Favours were owed to interested parties. BC NDP revenue from business and union contributions provide evidence:
Individual contributors of small sums typically donate because they support the philosophical objectives of a political party. The motives of large corporate and union donors are more likely to involve naked self-interest. Promises get made; cheques get written. This has long been the way of Canadian politics.
(1) Dijkstra KA, Hong Y-y (2019) The feeling of throwing good money after bad: The role of affective reaction in the sunk-cost fallacy. https://doi.org/10.1371/journal.pone.0209900
Categories: Site C
This blog is a huge marker in the ongoing Site C discussion. I hope it travels extensively because it deserves a very broad read in BC. Excellent.
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I agree with Erik, on the value of your writings on Site C. If climate trends continue, dams will not be getting the predicted snow melt and rain water to meet demands. Other options are sitting right before our eyes.
Regarding money in politics: I may be naive in my doubting that any union would have been giving to the BC Liberals in 2014/2015 — but if I’m correct, I’d imagine the great rise in NDP contributions in 2016-17 would have come from the business sector. No?
I’m sure there are other ways of influencing a government… but hasn’t the legislation banned large corporate and union donations?
Barry, you are correct that unions were not throwing money at BC Liberals. In 2014 and 2015, they gave $30,879 and in the following two-year period it was $54,314.
After your comment, I altered the chart to show the breakdown between business and union contributions to BC NDP.
Yes, the BC NDP did live up to the promise to eliminate business and union contributions and that’s good. But they sure gathered cash from corporations in the last six months of 2017.
It is difficult to assess how NDP’s current policies will affect contributions from supporters but this strikes me as interesting:
In the year following 2013 election, average monthly contributions from individuals were $325,000.
In the year following 2017 election, average monthly contributions from individuals were $378,000.
In the first quarter in the year following the 2020 election, average monthly contributions from individuals were $80,000.
This story is a good sampling of why the earth’s goodness is ending and has been pushed to a Point of No Return. Things are going to get worse. Much worse. This is because governments here and around the world, weather under democracies or dictatorships have squandered the time for their own interests.
So many Politicians like here for example are cowardly and selfish politicizers of everything their grubby hands touch. Whatever these incompetent reckless asses are doing no, like the climate action accords as far back as Kyoto is not fixing anything and hasn’t, except to make themselves look grand to the people in their prospective countries. See, look at me, I’m such a great leader.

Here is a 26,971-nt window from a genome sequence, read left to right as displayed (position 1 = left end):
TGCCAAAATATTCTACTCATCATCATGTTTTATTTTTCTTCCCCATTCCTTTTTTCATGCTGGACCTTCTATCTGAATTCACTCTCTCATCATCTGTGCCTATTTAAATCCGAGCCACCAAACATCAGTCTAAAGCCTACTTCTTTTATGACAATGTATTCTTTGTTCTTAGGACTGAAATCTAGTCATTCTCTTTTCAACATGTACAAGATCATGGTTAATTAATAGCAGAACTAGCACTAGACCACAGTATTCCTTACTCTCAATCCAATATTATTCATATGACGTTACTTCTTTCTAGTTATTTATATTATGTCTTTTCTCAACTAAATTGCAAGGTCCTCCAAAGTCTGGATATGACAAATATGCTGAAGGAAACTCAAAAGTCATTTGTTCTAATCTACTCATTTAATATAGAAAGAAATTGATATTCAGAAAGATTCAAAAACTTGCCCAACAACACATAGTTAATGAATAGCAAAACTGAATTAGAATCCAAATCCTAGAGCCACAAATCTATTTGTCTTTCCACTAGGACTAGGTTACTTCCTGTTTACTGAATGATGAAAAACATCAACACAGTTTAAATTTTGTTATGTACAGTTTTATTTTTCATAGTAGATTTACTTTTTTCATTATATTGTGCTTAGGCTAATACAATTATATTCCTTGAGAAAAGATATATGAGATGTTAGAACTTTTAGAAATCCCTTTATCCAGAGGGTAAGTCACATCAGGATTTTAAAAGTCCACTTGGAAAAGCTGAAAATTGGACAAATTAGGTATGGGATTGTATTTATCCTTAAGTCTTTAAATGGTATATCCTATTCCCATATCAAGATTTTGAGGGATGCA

Climate has gotten much worse, much faster as politicians play their political fiddles. Horgan, Trudeau Singh, O’Toole, destroyer Jason Kenny and most of the whole dam works are a bunch of fancy talking BSing political salesmen trying to sell the snake oil and elixirs to the people because that’s what cheats, liars and self serving people do. Theirs no prerequisite to have a moral compass in politics I guess.
If Site C were to shut down, it wouldn’t even register on the meter now. When theirs a complete lack of leadership and spine on climate fixes, then no one follows. I even hear some media figures using the word new normal for wildfires and climate destruction and turning a blind eye to the chaos. It’s all about the economy you know. What a pack of enablers and morons. CKNW and Global has some real winners there. It’s hurts to listen.
But I listen more for the interest of the crazy shit that some of them spew forth. Some sound afraid to buck the system. They turn a willful blind eye. Hey just like they said government did on money laundering. Kinda sorta. But they are sure not the only big media sources that enable the insanity of their own planets destruction. Media in general sure are part of the problem, more than the solution.
We can change things and put some kind of brakes on the destruction in a big way without hurting anyone’s bottom lines. It’s called resetting and retooling. The world’s riches, like oh let me see now, oh yeah, the Horded corporate and billionaires money around the world could be all pooled and used. But hey they have too have their private islands and pleasures before they burn up too.
The world is going get hotter and hotter and more inhospitable and uninhabitable and burn while all the Nero’s fiddle. Anyhow sorry to say it. Things are going too get worse. Much much worse.
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Burrard thermal would of saved 16 billion dollars as it has similar capacity to generate and its free as it is already in Port Moody BC.
fast ferry fiasco
site C sunk cost excuse?
Check lake mead and Hoover dam challenges.
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These new battery technology startups are bankrolled by Bill Gates of Microsoft and Jeff Bezos of Amazon. That’s not who I want to trust my energy future with. Anyone can confirm this fact by following the link to “a Massachusetts company” in this article.